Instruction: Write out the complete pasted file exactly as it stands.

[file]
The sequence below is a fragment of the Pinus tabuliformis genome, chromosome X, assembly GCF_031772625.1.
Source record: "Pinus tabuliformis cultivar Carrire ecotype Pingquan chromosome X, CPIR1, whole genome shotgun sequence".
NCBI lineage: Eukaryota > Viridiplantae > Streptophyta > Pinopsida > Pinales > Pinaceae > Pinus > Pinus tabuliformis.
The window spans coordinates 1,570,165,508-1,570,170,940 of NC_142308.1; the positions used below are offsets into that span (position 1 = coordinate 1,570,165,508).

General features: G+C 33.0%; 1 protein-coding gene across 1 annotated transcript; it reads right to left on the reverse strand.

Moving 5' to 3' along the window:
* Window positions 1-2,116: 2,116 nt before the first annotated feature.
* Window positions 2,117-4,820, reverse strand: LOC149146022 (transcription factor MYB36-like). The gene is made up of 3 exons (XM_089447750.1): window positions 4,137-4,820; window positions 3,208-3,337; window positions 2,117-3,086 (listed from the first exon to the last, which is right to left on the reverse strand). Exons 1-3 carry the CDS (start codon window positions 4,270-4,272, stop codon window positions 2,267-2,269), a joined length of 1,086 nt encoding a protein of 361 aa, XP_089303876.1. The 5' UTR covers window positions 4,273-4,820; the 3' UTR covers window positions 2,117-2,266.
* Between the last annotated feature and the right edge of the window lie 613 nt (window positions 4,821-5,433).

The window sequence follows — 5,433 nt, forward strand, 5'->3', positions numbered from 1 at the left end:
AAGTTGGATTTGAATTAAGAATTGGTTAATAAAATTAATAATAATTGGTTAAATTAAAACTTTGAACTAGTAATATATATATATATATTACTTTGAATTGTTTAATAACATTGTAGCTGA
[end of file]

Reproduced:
The sequence below is a fragment of the Pinus tabuliformis genome, chromosome X, assembly GCF_031772625.1.
Source record: "Pinus tabuliformis cultivar Carrire ecotype Pingquan chromosome X, CPIR1, whole genome shotgun sequence".
NCBI lineage: Eukaryota > Viridiplantae > Streptophyta > Pinopsida > Pinales > Pinaceae > Pinus > Pinus tabuliformis.
The window spans coordinates 1,570,165,508-1,570,170,940 of NC_142308.1; the positions used below are offsets into that span (position 1 = coordinate 1,570,165,508).

General features: G+C 33.0%; 1 protein-coding gene across 1 annotated transcript; it reads right to left on the reverse strand.

Moving 5' to 3' along the window:
* Window positions 1-2,116: 2,116 nt before the first annotated feature.
* Window positions 2,117-4,820, reverse strand: LOC149146022 (transcription factor MYB36-like). The gene is made up of 3 exons (XM_089447750.1): window positions 4,137-4,820; window positions 3,208-3,337; window positions 2,117-3,086 (listed from the first exon to the last, which is right to left on the reverse strand). Exons 1-3 carry the CDS (start codon window positions 4,270-4,272, stop codon window positions 2,267-2,269), a joined length of 1,086 nt encoding a protein of 361 aa, XP_089303876.1. The 5' UTR covers window positions 4,273-4,820; the 3' UTR covers window positions 2,117-2,266.
* Between the last annotated feature and the right edge of the window lie 613 nt (window positions 4,821-5,433).

The window sequence follows — 5,433 nt, forward strand, 5'->3', positions numbered from 1 at the left end:
AAGTTGGATTTGAATTAAGAATTGGTTAATAAAATTAATAATAATTGGTTAAATTAAAACTTTGAACTAGTAATATATATATATATATTACTTTGAATTGTTTAATAACATTGTAGCTGA